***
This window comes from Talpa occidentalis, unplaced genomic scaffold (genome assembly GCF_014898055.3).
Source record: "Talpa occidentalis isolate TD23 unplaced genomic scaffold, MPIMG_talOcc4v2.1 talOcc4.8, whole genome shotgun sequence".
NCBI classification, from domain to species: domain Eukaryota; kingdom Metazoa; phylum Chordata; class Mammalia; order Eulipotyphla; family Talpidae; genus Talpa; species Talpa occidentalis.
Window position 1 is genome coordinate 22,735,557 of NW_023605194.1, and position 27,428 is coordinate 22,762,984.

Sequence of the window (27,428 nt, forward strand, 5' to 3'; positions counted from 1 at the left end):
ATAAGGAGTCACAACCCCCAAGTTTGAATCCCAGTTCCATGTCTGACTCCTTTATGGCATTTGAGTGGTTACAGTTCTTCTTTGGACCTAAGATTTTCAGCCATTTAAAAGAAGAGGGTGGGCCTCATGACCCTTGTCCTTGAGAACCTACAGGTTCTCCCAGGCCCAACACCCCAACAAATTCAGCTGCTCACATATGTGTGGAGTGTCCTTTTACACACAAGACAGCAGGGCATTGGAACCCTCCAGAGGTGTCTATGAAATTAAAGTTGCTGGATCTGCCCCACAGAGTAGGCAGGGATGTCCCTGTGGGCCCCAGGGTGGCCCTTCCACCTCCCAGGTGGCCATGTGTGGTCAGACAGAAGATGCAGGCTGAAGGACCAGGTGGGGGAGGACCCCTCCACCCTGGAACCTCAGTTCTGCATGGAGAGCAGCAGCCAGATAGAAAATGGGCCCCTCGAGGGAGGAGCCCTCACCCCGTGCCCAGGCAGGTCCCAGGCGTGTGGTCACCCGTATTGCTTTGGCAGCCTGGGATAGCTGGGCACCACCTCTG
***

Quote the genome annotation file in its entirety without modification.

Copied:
This window comes from Talpa occidentalis, unplaced genomic scaffold (genome assembly GCF_014898055.3).
Source record: "Talpa occidentalis isolate TD23 unplaced genomic scaffold, MPIMG_talOcc4v2.1 talOcc4.8, whole genome shotgun sequence".
NCBI classification, from domain to species: domain Eukaryota; kingdom Metazoa; phylum Chordata; class Mammalia; order Eulipotyphla; family Talpidae; genus Talpa; species Talpa occidentalis.
Window position 1 is genome coordinate 22,735,557 of NW_023605194.1, and position 27,428 is coordinate 22,762,984.

Sequence of the window (27,428 nt, forward strand, 5' to 3'; positions counted from 1 at the left end):
ATAAGGAGTCACAACCCCCAAGTTTGAATCCCAGTTCCATGTCTGACTCCTTTATGGCATTTGAGTGGTTACAGTTCTTCTTTGGACCTAAGATTTTCAGCCATTTAAAAGAAGAGGGTGGGCCTCATGACCCTTGTCCTTGAGAACCTACAGGTTCTCCCAGGCCCAACACCCCAACAAATTCAGCTGCTCACATATGTGTGGAGTGTCCTTTTACACACAAGACAGCAGGGCATTGGAACCCTCCAGAGGTGTCTATGAAATTAAAGTTGCTGGATCTGCCCCACAGAGTAGGCAGGGATGTCCCTGTGGGCCCCAGGGTGGCCCTTCCACCTCCCAGGTGGCCATGTGTGGTCAGACAGAAGATGCAGGCTGAAGGACCAGGTGGGGGAGGACCCCTCCACCCTGGAACCTCAGTTCTGCATGGAGAGCAGCAGCCAGATAGAAAATGGGCCCCTCGAGGGAGGAGCCCTCACCCCGTGCCCAGGCAGGTCCCAGGCGTGTGGTCACCCGTATTGCTTTGGCAGCCTGGGATAGCTGGGCACCACCTCTG